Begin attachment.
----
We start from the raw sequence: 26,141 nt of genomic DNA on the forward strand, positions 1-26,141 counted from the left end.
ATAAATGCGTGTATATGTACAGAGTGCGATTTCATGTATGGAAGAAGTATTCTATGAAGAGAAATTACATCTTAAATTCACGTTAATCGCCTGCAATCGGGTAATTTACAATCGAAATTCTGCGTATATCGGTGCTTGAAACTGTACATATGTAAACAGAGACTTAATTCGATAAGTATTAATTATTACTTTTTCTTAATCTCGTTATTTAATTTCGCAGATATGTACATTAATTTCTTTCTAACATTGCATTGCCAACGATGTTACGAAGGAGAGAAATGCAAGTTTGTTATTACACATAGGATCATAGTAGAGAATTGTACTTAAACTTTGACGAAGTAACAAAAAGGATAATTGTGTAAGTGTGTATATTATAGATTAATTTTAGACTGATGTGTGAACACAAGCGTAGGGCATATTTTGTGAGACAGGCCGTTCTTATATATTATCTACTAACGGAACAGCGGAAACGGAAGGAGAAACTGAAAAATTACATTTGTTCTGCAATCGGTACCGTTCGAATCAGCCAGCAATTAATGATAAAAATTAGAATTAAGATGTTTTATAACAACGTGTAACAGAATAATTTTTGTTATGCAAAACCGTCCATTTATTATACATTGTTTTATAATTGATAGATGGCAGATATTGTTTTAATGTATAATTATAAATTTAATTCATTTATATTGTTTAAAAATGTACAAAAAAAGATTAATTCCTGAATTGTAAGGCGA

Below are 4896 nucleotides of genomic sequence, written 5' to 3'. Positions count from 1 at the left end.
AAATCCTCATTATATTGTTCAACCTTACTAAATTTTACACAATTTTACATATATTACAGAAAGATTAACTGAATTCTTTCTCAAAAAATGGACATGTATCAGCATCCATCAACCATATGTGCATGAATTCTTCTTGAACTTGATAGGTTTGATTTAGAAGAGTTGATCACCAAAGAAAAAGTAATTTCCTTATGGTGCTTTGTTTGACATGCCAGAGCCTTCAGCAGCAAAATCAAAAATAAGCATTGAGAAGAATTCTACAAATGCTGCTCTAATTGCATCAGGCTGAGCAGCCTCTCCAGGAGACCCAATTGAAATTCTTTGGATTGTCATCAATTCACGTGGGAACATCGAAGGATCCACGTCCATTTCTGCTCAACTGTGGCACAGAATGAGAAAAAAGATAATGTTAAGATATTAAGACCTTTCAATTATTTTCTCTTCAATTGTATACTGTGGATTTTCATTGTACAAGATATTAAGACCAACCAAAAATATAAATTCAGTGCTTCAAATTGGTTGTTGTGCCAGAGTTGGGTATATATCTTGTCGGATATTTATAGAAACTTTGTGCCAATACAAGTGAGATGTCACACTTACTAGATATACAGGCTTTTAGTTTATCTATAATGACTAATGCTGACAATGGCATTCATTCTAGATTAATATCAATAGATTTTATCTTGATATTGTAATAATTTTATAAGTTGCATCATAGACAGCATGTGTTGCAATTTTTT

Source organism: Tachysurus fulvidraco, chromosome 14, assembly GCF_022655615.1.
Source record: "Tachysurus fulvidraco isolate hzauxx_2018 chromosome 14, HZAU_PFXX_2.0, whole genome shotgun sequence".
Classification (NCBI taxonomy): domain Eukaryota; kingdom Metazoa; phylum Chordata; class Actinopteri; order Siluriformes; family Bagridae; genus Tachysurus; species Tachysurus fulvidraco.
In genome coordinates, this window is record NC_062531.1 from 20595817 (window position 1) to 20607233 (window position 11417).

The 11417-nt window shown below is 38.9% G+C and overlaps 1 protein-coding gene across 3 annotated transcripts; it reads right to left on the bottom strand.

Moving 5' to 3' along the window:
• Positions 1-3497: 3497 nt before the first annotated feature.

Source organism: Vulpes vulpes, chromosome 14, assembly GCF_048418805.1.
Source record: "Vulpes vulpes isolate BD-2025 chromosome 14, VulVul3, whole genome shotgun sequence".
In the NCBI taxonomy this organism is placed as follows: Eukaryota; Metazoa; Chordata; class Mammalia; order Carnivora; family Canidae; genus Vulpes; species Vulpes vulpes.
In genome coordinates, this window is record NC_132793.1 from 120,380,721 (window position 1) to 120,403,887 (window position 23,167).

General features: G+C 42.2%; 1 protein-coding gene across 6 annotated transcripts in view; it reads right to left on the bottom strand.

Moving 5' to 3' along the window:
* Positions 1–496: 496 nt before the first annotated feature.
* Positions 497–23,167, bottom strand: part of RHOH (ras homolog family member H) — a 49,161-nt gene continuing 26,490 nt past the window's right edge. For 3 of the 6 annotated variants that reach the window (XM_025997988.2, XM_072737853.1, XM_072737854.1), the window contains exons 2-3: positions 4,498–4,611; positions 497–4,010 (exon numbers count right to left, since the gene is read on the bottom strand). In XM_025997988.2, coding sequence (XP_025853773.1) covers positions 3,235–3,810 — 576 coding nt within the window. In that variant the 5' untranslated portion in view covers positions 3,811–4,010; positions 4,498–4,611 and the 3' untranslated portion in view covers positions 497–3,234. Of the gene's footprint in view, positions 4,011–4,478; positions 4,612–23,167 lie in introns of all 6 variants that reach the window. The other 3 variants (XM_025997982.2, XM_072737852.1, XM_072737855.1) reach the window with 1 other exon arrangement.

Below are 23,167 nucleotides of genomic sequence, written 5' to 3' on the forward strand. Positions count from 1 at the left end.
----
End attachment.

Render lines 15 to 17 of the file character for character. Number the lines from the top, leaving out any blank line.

In genome coordinates, this window is record NC_132793.1 from 120,380,721 (window position 1) to 120,403,887 (window position 23,167).

General features: G+C 42.2%; 1 protein-coding gene across 6 annotated transcripts in view; it reads right to left on the bottom strand.

Moving 5' to 3' along the window: